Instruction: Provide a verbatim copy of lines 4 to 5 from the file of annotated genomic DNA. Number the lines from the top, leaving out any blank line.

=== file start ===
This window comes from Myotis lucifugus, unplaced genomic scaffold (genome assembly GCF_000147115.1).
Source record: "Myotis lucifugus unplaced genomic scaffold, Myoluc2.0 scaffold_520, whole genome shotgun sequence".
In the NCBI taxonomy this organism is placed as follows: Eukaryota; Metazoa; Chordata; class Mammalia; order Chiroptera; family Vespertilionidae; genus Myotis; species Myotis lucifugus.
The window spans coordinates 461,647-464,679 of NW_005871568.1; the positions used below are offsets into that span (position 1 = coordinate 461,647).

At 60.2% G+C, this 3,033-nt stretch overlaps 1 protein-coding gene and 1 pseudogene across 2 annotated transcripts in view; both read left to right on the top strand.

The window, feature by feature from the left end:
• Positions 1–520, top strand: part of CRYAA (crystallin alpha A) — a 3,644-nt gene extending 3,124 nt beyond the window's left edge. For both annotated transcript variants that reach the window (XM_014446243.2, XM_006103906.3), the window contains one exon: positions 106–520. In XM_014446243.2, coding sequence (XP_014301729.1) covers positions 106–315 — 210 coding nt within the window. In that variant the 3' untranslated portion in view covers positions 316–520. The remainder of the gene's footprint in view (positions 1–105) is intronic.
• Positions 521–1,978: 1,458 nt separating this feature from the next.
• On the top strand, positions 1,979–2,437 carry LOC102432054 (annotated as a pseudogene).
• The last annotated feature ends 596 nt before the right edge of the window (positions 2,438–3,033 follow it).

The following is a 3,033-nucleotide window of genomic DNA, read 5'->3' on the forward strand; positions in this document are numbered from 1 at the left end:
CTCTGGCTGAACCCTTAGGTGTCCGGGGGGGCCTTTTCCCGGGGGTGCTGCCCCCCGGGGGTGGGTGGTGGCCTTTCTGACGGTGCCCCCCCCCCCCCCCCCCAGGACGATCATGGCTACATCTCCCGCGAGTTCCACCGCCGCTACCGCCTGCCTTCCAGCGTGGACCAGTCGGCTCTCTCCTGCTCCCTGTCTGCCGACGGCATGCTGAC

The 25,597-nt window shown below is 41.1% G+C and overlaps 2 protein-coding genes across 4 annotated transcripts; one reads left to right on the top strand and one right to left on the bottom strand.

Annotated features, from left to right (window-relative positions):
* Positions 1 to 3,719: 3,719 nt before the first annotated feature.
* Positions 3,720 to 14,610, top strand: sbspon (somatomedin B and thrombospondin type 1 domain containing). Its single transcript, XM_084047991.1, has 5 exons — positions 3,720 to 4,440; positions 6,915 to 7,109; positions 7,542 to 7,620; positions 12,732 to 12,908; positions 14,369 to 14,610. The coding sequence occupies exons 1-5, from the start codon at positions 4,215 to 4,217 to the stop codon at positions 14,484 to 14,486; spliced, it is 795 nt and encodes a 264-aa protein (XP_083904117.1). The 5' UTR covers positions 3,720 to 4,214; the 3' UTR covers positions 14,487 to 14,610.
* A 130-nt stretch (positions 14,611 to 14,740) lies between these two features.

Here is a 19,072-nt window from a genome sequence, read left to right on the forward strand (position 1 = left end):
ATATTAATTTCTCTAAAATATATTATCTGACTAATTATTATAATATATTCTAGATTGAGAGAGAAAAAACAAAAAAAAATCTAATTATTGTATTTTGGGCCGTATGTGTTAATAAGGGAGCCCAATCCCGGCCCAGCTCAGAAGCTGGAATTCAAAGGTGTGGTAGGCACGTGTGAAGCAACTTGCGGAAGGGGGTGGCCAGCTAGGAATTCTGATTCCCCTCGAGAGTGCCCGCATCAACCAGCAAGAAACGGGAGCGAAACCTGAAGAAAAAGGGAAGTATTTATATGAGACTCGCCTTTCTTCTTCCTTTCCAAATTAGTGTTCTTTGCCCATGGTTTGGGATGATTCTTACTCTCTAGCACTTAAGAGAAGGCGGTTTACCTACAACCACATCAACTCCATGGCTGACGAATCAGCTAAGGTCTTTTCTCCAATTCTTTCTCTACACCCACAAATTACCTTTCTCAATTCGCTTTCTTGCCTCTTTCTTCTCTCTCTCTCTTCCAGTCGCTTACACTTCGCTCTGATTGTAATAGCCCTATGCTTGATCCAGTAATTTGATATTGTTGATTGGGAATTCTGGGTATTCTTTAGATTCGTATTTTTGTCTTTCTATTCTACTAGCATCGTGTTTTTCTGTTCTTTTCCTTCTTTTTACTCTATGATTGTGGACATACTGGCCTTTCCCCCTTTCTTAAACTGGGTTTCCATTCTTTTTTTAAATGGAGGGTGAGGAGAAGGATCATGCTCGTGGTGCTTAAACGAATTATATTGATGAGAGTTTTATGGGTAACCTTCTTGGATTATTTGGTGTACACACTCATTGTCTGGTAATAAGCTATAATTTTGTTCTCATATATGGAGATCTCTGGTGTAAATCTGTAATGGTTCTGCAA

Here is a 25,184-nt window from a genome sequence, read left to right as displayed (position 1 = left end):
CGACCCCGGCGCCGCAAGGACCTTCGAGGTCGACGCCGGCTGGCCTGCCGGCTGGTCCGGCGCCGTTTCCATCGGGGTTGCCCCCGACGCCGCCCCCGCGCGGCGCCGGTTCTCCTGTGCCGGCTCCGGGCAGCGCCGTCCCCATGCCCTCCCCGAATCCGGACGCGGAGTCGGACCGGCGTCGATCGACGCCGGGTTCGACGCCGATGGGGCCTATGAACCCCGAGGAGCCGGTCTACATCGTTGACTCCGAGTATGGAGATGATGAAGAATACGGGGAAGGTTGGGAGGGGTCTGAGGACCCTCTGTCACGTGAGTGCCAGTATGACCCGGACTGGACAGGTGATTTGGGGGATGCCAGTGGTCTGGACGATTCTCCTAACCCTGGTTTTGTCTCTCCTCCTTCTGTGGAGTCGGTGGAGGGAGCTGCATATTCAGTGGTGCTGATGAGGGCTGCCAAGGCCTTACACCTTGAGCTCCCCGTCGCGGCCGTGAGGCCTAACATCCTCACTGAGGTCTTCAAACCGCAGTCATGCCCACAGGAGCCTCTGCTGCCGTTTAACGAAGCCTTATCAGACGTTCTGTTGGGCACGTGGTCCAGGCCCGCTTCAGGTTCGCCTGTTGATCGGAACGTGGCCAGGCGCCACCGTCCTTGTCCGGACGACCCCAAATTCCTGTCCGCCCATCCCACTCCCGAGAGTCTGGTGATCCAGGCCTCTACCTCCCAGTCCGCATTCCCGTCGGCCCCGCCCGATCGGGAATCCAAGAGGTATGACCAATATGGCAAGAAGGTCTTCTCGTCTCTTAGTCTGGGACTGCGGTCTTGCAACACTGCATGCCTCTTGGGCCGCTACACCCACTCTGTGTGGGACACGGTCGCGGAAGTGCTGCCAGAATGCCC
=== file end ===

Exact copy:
The window spans coordinates 461,647-464,679 of NW_005871568.1; the positions used below are offsets into that span (position 1 = coordinate 461,647).

At 60.2% G+C, this 3,033-nt stretch overlaps 1 protein-coding gene and 1 pseudogene across 2 annotated transcripts in view; both read left to right on the top strand.